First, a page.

“*So this is the first ingredient of the approach. So let me do now the second ingredient.”*

That first little quote, from a talk on Min-Max Theory and its Applications by Andre Neves, points to a quite interesting parallel: mathematics discourse and recipes.

Here’s something that my supervisor wrote about recipes. I’m just picking and choosing a few snacks from it.

http://eprints.brighton.ac.uk/12632/1/out.pdf

David Farkas, an information designer with a background in linguistics[8], points out that a piece of procedural discourse typically has two aims: first, to sell itself as a procedure – the recipe must try to be convincing and credible and implicitly assure the reader that it comes from a reliable source; and second, to convince the reader that any effort put into following it will be rewarded.

“*I will explain how to find an infinite number of minimal hypersurface in a manifold, OK, or that’s the idea”*

So the aim of mathematical writing might be to convince the hearer that the maths is correct, and that following the speaker’s footsteps to create the mathematical meaning in their own mind will be rewarding. It depends on and expects a shared prior knowledge.

Rotman’s written about maths papers in terms of procedural discourse. It’s really nice that Neves makes that explicit.

Philosopher Steven Schiffer calls this condition “mutual knowledge.” Consider the exchange in (16):(16) A: Is he a good chef?B: Well, he worked at The French Laundry for three years.A’s successful understanding of the implied meaning, or implicature, conveyed by B’s utterance—that he probably is a good chef—depends not just on prior discourse but on a mutually known, shared background knowledge of the American culinary scene.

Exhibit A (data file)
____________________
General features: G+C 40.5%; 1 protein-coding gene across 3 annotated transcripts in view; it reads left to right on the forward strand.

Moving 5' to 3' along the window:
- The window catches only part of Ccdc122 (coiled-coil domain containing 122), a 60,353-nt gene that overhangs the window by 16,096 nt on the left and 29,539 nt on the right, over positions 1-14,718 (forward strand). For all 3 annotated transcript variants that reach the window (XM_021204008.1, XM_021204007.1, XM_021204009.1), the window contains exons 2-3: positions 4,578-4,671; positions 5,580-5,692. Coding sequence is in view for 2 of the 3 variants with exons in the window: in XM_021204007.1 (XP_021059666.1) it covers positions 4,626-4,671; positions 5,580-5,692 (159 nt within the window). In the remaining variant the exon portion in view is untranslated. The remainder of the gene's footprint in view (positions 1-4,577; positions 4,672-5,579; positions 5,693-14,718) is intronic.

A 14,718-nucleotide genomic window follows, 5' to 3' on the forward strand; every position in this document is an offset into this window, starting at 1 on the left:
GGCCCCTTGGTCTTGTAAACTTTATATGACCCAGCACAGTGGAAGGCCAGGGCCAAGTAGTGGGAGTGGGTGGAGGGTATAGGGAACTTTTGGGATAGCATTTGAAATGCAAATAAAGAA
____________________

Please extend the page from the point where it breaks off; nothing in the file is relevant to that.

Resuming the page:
“*If m3 is hyperbolic then this is true by Khan-Markovic this was in 2012 or Rubinstein in 2005”*

Names become objects. These references assume a shared prior knowledge, expects hearers to be experts (not this one, sorry!). The year and name points to the right bit of work and the assumption is that the audience knows enough to know what the content is. However, the extreme specialism in mathematics and quantity of papers in the world means that some audience members will indeed have read that particular paper, but many others won’t. So rather than knowing what content they mean, i.e. being convinced of the truth, perhaps they’re instead just convinced that the speaker knows what content they mean – and is using it correctly.

Some audience members won’t have read the paper, but may know the author and the result by reputation. Many people know that Andrew Wiles has written a proof of Fermat’s last theorem, but very few have read and understood it. Making this reference to Wiles’ proof expects that the hearer shares an acceptance of the verification offered by the structures and institutions of mathematics and so will be convinced.

Wharton goes on to talk about the evocative side of recipes, that leads them to be published in big, shiny books, pored over comfortably on the sofa, read as well as used. They suggest a lifestyle as well as a meal.

Sperber and Wilson’s theory of communication and cognition builds on Grice’s work. They argue that what a communicator intends to convey is better characterized as an intention to modify not the hearer’s thoughts directly but~~his~~“cognitive environment.”

*structure*of a proof, grasping the

*gist*of the mathematics (see: Luke’s user’s guides). That gist therefore must be made up in some part by a trust in the institutions of maths – reinforcing them.